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December 19, 2011

How Big Will Cloud Computing Revenues Be in 2016?

By Gary Kim, Contributing Editor

The cloud computing market will represent $240 billion worth of revenue by 2016, up from $77 billion in 2011, according to Visiongain (News - Alert).

Visiongain believes that mobile cloud service revenues will reach $45 billion in 2016, with a compound annual growth rate of 55.18 percent from 2011. Cloud computing forecast

At year end 2016, more than 50 percent of Global 1000 companies will have stored customer-sensitive data in the public cloud, Gartner (News - Alert) researchers also believe.



Those forecasts are higher than some forecasts in early 2011. To forecast revenue, analysts start with the concept of average revenue per employee per month. Yankee Group (News - Alert) calculates average revenue per employee for software as a service (SaaS), infrastructure as a service (IaaS) and platform as a service (PaaS) as $4, $2 and $1, respectively.

For example, a typical enterprise will spend $4 per employee per month on SaaS (News - Alert). This is equivalent to $48 per year per employee, or what a small business or sole proprietor might pay for an online backup service such as Mozy or Carbonite and simple collaboration software like Evernote or Dropbox.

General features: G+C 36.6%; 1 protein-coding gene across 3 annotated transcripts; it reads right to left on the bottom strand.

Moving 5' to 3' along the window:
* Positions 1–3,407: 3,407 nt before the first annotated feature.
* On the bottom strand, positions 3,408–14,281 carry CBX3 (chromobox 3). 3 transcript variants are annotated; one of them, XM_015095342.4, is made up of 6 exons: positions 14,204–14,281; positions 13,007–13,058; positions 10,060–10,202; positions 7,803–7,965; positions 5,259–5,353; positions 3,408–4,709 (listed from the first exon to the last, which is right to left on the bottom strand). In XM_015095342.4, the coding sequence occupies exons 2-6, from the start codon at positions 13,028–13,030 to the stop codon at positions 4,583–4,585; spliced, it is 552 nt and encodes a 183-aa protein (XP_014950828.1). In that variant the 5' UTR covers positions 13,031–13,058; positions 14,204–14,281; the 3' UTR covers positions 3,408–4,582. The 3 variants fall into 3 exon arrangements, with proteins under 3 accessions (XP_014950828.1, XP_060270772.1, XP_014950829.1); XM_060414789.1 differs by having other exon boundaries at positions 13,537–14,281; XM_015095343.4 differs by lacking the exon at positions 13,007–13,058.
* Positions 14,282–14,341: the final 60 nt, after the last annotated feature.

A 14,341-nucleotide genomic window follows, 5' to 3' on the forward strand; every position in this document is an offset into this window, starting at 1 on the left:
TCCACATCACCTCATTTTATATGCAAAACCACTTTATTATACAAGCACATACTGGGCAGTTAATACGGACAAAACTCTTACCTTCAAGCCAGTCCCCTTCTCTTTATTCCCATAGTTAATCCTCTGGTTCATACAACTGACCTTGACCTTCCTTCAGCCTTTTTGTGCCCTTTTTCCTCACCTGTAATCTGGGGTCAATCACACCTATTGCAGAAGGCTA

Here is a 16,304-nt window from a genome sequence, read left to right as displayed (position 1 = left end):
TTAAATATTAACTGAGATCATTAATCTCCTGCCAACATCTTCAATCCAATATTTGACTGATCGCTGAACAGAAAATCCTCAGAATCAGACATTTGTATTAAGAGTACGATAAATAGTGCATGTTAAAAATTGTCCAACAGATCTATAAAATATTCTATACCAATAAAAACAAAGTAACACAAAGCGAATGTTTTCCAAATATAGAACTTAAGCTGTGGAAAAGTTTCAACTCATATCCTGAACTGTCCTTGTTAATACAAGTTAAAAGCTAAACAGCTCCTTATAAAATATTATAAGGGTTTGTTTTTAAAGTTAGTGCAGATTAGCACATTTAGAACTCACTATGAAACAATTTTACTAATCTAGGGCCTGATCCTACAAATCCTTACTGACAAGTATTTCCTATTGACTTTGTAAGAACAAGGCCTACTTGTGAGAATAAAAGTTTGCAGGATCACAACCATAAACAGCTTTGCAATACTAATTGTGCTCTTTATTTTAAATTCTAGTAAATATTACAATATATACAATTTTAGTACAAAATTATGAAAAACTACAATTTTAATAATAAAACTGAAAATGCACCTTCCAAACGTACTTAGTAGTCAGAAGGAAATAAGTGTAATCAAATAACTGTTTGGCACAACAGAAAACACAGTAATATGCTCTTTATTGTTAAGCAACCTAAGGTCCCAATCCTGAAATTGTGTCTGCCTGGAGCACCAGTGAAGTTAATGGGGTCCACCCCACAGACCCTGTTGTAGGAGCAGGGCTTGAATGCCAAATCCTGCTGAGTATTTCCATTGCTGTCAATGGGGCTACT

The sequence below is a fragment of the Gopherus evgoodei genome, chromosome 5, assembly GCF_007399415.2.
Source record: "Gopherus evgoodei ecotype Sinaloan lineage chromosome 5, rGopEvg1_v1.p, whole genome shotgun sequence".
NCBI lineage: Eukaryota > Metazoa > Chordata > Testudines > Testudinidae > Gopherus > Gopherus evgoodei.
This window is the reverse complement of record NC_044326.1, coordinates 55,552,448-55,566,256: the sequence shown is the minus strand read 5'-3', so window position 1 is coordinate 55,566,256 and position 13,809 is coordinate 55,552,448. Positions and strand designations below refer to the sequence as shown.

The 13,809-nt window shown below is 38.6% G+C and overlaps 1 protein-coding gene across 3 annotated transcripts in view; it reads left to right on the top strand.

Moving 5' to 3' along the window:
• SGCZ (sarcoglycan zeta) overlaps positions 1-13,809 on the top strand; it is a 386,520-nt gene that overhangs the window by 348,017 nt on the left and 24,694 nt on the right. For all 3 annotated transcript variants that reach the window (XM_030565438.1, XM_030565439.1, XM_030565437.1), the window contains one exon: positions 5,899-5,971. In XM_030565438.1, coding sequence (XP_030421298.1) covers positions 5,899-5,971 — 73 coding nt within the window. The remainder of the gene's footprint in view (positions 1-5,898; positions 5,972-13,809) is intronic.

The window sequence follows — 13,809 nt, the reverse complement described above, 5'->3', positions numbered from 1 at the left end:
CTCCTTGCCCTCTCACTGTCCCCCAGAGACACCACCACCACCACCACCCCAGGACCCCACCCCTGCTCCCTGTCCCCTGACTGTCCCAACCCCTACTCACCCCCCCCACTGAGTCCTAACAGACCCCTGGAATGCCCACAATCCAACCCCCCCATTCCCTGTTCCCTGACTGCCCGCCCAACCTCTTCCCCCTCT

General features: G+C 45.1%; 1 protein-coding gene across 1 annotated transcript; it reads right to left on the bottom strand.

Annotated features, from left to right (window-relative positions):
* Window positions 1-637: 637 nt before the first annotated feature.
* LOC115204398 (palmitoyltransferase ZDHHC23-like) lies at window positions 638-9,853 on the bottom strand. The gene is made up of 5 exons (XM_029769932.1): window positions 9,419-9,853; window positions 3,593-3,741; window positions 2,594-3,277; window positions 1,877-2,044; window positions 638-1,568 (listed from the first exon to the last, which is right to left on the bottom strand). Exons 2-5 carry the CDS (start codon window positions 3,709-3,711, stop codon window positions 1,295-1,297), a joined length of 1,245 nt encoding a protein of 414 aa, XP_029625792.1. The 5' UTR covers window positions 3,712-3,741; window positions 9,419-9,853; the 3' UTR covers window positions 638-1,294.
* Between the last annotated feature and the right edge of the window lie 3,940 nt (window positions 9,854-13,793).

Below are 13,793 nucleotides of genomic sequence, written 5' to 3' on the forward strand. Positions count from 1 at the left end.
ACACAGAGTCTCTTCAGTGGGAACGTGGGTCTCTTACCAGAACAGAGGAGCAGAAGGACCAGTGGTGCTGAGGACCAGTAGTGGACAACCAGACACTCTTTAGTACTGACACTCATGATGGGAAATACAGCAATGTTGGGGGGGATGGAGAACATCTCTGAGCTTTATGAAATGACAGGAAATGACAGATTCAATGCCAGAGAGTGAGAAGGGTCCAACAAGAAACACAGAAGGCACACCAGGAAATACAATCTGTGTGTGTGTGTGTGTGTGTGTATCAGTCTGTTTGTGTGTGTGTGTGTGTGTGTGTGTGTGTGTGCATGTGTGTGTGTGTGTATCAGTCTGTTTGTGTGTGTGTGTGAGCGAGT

All of that adds up to annual revenue of about $23 billion by 2014, Yankee Group has estimated.

The Yankee Group global forecast for cloud computing revenue includes some key definitions.

Yankee Group defines midsize to large enterprises as 250 or more employees. The forecast also includes SMBs, which the firm defines as organizations with two to 249 employees. The forecast excludes consumer cloud services but does allow that small businesses will often adopt consumer cloud services for business use.

Yankee Group excludes sole proprietors from infrastructure as a service and platform as a service because analysts do not believe the typical small business has a need for those services.

The forecast likely understates demand in the small business segment to the extent that many small software firms will have high incentives to buy platform and infrastructure services "as a service."

Those developments will affect many other industries and businesses. Separately, analysts at Gartner estimate that, by 2015, low-cost cloud services will cannibalize up to 15 percent of top outsourcing players' revenue.

Gartner sees low-cost cloud services disrupting traditional IT in the same way that low-cost air carriers like Ryanair and Southwest disrupted the major commercial airlines.

 


Gary Kim (News - Alert) is a contributing editor for TMCnet. To read more of Gary’s articles, please visit his columnist page.

Edited by Rich Steeves
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